An ellipsoid penumbra, no less; sounds as if it was ripped untimely from a stanza of terza rima. I have followed your interior monologue (on camera acquisition) with interest and find you have crossed a barrier which brought me up with a bump. Your new camera belongs to a genre in between the pocket varieties and a full-blown SLR. Is it called midi? I forget.

My starting point was the need to compose photos with something other than the LED screen which I find very hit-and-miss. The logical mix of quality, features and price led me to the midis where I hivered and hovered. Given they aren't anywhere near as bulky as an SLR I wondered whether I might, nevertheless, be inhibited from taking one everywhere on the grounds that it wouldn't fit easily into the pocket of my fleece. As it is it looks as though I'll be making do with a Canon Powershot A1100 IS which is pocket-portable and has a viewfinder. The question is: will you always take the Lumix with you?

I can see one reason why you might and that is your continuing fascination, and skills, with near-monochrome colour pix which I have commented on before. Since I have no talent for camera-work I can only sit back and admire this less-is-more philosophy, a sort of colorific minimalism. And I further admired the catalpa post; an individual eye is a given in much of your work but I especially took to something that used to torture me professionally while I was still gainfully employed: the way you managed to impose the Yeats text in a logical, pretty way while simultaneously ensuring that the background behind each letter rendered that letter legible. It was always much harder writing text on a factory production line.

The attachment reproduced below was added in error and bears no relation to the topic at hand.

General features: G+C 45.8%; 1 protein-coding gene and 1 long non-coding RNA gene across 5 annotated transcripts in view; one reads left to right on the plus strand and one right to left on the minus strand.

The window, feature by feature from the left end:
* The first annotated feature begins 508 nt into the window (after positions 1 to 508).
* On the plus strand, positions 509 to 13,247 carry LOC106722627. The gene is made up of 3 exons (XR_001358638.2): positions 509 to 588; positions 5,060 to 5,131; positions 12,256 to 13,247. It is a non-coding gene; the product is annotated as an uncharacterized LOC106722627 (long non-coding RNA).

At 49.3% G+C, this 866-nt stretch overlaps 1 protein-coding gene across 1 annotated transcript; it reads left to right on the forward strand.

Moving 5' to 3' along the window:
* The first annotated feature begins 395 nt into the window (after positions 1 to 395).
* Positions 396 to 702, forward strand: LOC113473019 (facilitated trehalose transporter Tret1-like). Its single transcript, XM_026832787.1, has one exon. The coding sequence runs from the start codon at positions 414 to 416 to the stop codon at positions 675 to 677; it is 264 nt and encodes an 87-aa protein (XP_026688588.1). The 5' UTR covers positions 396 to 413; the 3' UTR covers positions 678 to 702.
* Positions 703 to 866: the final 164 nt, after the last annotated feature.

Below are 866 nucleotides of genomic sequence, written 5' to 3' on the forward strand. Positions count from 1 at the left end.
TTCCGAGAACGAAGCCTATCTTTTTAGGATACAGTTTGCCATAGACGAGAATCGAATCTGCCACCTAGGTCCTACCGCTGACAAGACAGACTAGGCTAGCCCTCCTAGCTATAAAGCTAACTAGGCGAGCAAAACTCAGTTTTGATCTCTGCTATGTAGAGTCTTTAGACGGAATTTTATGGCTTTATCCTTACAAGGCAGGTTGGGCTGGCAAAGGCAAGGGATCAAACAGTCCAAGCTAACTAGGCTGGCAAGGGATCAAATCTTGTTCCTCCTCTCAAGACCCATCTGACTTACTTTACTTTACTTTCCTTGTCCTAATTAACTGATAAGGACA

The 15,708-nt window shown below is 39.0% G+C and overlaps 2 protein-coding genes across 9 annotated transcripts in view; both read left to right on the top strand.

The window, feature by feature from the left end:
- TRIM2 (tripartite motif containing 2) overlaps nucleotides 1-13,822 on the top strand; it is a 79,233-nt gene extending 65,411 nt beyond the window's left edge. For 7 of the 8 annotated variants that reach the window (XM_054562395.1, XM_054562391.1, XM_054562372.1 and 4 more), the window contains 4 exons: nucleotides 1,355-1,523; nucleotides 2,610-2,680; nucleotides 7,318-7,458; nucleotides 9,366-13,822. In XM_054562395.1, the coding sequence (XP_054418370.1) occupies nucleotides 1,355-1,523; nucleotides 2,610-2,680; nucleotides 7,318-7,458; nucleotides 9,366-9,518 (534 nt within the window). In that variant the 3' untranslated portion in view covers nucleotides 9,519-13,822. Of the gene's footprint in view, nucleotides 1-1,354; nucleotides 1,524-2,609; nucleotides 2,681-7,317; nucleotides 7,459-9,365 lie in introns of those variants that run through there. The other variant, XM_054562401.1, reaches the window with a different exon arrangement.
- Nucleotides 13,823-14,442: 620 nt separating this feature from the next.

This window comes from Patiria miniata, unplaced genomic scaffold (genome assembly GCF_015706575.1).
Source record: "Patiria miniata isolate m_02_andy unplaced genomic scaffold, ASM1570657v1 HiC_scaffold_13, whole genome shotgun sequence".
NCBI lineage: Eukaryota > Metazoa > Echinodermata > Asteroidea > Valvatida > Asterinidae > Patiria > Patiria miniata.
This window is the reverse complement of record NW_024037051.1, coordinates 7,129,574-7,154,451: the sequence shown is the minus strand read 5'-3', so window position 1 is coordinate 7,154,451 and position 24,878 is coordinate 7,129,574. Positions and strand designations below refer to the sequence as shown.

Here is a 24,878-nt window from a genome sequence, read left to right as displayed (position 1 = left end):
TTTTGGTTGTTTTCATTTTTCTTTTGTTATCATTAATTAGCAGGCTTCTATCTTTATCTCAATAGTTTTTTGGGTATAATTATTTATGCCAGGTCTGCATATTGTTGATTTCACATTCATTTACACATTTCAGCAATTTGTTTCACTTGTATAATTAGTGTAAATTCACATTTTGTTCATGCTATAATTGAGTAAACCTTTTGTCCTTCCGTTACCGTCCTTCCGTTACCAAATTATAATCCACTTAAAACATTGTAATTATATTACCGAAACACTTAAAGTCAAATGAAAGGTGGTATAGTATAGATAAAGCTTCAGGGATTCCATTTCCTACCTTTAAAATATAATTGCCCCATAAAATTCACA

Elizabeth said...

Beautiful!
Why is it that our society has so little use for melancholy? It can be so informative and gentle...now we medicate everyone...
I made an old pinhole camera years ago in school...it was so fun.
SOMEDAY I will have time to get back to something more than family photos...I am so fond of B&W ans Sepia.
Blessings & thanks for a lovely tour of the contryside!

julie said...

I must to admit to a strong streak of jealousy, Lucy. My Lumix, an earlier model, has a decided lack of pinhole feature.

Lovely!

Plutarch said...

Melancholy is a gentle form of sadness which can be enjoyed. There is no suffering in melancholy, just an urge to think of things as they are, rather than as they might be or have been. These photographs, thanks patly to the pinhole but largely to your vision, are at a perfect pitch for a melancholy season. I enjoyed them and shall enjoy going back to them.